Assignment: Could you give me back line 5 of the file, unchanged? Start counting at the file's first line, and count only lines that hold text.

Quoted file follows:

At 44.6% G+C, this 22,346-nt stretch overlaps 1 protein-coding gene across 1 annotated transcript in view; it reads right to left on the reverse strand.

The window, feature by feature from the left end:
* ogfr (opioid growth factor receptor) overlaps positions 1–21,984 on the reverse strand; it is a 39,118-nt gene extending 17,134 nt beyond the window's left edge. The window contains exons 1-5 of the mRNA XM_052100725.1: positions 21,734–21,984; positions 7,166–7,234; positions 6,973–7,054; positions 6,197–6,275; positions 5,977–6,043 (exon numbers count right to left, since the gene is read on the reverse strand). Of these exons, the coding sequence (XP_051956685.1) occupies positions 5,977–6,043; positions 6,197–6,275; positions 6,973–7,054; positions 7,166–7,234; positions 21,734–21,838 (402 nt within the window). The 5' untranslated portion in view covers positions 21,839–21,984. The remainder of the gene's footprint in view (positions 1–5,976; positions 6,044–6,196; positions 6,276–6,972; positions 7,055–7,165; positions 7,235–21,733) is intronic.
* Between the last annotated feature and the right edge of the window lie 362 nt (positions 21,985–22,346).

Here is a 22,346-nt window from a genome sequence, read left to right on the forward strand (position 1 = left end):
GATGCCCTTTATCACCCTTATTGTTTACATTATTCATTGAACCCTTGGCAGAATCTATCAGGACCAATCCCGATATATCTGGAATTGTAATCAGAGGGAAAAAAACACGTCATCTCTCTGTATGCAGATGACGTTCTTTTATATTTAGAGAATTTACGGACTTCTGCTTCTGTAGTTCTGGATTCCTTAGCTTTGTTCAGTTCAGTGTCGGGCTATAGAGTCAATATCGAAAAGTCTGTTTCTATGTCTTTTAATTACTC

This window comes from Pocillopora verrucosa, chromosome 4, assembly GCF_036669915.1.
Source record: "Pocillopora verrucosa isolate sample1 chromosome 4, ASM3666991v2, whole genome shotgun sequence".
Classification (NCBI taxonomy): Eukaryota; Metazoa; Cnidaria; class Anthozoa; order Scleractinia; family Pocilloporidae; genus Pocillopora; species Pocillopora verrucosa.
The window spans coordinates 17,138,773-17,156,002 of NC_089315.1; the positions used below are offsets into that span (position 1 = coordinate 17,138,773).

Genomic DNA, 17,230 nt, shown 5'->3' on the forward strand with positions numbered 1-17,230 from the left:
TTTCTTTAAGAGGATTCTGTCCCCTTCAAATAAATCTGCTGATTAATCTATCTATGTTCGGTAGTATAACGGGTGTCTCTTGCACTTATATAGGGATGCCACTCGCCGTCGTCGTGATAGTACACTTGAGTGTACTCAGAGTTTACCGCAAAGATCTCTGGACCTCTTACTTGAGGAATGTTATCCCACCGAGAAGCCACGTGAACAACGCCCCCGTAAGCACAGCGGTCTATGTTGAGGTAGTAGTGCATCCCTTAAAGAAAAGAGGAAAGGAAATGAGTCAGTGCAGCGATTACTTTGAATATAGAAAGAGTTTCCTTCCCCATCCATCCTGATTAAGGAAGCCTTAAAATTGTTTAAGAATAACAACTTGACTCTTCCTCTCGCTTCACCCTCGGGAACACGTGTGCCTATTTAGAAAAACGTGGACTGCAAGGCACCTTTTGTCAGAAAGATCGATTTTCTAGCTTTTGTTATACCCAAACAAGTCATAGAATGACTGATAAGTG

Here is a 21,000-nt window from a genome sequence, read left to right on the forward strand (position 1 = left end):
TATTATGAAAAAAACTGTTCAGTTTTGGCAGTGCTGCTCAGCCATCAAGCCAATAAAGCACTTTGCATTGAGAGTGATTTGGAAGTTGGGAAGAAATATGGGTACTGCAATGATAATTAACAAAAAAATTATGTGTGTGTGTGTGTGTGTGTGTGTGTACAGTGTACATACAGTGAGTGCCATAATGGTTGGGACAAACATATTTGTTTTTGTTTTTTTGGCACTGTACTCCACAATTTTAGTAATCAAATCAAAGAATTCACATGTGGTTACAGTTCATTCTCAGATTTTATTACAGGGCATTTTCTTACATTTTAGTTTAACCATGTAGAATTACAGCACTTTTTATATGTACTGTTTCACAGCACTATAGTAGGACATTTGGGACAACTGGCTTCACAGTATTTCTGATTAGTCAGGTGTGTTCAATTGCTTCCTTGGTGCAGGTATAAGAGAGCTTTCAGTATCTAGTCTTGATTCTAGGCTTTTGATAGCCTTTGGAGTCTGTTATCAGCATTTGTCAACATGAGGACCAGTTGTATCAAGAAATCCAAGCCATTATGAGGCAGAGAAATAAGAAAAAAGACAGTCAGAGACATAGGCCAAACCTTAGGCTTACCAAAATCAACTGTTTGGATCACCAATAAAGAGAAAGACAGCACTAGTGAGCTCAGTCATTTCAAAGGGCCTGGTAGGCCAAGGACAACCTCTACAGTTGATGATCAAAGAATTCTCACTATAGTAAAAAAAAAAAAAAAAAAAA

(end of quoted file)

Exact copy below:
Here is a 22,346-nt window from a genome sequence, read left to right on the forward strand (position 1 = left end):